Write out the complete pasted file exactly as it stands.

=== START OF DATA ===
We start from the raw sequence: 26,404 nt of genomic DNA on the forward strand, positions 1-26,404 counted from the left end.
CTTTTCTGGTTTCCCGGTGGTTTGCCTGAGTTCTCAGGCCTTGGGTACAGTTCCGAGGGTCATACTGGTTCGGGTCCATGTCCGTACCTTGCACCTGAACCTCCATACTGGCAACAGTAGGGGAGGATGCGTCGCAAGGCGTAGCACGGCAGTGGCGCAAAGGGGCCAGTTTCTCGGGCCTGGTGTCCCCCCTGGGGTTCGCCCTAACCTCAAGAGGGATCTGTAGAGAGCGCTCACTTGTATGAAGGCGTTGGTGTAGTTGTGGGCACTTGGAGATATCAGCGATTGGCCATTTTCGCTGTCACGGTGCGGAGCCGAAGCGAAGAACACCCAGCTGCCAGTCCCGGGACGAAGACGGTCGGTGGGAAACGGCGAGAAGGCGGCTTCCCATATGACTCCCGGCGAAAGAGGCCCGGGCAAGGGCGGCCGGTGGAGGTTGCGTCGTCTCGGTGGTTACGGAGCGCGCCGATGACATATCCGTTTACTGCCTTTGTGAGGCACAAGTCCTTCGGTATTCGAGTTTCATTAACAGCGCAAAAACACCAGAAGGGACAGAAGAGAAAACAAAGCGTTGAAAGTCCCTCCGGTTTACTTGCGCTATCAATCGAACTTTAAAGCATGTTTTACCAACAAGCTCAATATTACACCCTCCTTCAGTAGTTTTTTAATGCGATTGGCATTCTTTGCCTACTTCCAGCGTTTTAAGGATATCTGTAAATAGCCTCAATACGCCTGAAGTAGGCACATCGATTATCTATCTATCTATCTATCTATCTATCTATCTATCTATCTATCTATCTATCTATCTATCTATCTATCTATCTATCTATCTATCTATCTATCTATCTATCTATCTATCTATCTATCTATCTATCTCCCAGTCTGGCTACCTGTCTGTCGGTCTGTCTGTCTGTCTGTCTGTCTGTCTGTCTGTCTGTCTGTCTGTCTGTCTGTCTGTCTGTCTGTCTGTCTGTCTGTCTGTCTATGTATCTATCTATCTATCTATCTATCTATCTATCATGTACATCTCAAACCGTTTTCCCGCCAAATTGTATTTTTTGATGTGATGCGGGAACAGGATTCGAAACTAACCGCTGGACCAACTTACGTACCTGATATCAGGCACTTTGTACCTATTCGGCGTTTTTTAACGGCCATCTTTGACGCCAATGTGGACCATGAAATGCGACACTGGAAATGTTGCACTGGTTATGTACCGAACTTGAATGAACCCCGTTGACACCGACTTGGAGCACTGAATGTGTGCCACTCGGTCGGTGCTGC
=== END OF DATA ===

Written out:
We start from the raw sequence: 26,404 nt of genomic DNA on the forward strand, positions 1-26,404 counted from the left end.
CTTTTCTGGTTTCCCGGTGGTTTGCCTGAGTTCTCAGGCCTTGGGTACAGTTCCGAGGGTCATACTGGTTCGGGTCCATGTCCGTACCTTGCACCTGAACCTCCATACTGGCAACAGTAGGGGAGGATGCGTCGCAAGGCGTAGCACGGCAGTGGCGCAAAGGGGCCAGTTTCTCGGGCCTGGTGTCCCCCCTGGGGTTCGCCCTAACCTCAAGAGGGATCTGTAGAGAGCGCTCACTTGTATGAAGGCGTTGGTGTAGTTGTGGGCACTTGGAGATATCAGCGATTGGCCATTTTCGCTGTCACGGTGCGGAGCCGAAGCGAAGAACACCCAGCTGCCAGTCCCGGGACGAAGACGGTCGGTGGGAAACGGCGAGAAGGCGGCTTCCCATATGACTCCCGGCGAAAGAGGCCCGGGCAAGGGCGGCCGGTGGAGGTTGCGTCGTCTCGGTGGTTACGGAGCGCGCCGATGACATATCCGTTTACTGCCTTTGTGAGGCACAAGTCCTTCGGTATTCGAGTTTCATTAACAGCGCAAAAACACCAGAAGGGACAGAAGAGAAAACAAAGCGTTGAAAGTCCCTCCGGTTTACTTGCGCTATCAATCGAACTTTAAAGCATGTTTTACCAACAAGCTCAATATTACACCCTCCTTCAGTAGTTTTTTAATGCGATTGGCATTCTTTGCCTACTTCCAGCGTTTTAAGGATATCTGTAAATAGCCTCAATACGCCTGAAGTAGGCACATCGATTATCTATCTATCTATCTATCTATCTATCTATCTATCTATCTATCTATCTATCTATCTATCTATCTATCTATCTATCTATCTATCTATCTATCTATCTATCTATCTATCTATCTATCTATCTATCTCCCAGTCTGGCTACCTGTCTGTCGGTCTGTCTGTCTGTCTGTCTGTCTGTCTGTCTGTCTGTCTGTCTGTCTGTCTGTCTGTCTGTCTGTCTGTCTGTCTGTCTGTCTATGTATCTATCTATCTATCTATCTATCTATCTATCATGTACATCTCAAACCGTTTTCCCGCCAAATTGTATTTTTTGATGTGATGCGGGAACAGGATTCGAAACTAACCGCTGGACCAACTTACGTACCTGATATCAGGCACTTTGTACCTATTCGGCGTTTTTTAACGGCCATCTTTGACGCCAATGTGGACCATGAAATGCGACACTGGAAATGTTGCACTGGTTATGTACCGAACTTGAATGAACCCCGTTGACACCGACTTGGAGCACTGAATGTGTGCCACTCGGTCGGTGCTGC